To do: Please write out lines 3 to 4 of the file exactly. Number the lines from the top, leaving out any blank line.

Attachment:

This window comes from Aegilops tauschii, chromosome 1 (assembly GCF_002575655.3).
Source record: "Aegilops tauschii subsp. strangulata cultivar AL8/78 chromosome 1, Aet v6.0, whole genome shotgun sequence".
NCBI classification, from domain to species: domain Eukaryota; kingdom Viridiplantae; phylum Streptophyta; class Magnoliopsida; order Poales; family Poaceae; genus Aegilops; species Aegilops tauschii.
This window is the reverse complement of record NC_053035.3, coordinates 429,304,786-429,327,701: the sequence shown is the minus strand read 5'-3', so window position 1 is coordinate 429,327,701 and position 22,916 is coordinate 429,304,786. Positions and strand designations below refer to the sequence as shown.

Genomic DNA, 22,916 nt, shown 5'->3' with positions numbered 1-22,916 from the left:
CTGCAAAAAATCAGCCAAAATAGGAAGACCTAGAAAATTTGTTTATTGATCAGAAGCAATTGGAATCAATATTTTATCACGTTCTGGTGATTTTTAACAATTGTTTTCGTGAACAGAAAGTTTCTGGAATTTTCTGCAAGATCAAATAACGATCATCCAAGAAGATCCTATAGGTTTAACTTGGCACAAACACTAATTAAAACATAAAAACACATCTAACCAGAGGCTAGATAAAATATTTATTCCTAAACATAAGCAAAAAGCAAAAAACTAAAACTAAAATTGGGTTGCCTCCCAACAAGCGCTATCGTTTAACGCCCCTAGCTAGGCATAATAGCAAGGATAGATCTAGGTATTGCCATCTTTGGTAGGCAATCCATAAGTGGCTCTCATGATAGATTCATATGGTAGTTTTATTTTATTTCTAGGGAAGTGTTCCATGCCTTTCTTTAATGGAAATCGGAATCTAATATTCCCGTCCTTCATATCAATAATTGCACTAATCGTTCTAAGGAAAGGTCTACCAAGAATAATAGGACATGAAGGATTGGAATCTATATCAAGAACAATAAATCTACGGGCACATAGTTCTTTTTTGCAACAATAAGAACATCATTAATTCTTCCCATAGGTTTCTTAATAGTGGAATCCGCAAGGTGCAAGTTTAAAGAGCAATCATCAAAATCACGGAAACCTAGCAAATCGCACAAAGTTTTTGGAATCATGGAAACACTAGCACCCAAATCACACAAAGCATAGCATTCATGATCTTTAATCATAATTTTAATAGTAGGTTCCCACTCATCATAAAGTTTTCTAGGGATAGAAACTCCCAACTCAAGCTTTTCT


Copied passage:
NCBI classification, from domain to species: domain Eukaryota; kingdom Viridiplantae; phylum Streptophyta; class Magnoliopsida; order Poales; family Poaceae; genus Aegilops; species Aegilops tauschii.
This window is the reverse complement of record NC_053035.3, coordinates 429,304,786-429,327,701: the sequence shown is the minus strand read 5'-3', so window position 1 is coordinate 429,327,701 and position 22,916 is coordinate 429,304,786. Positions and strand designations below refer to the sequence as shown.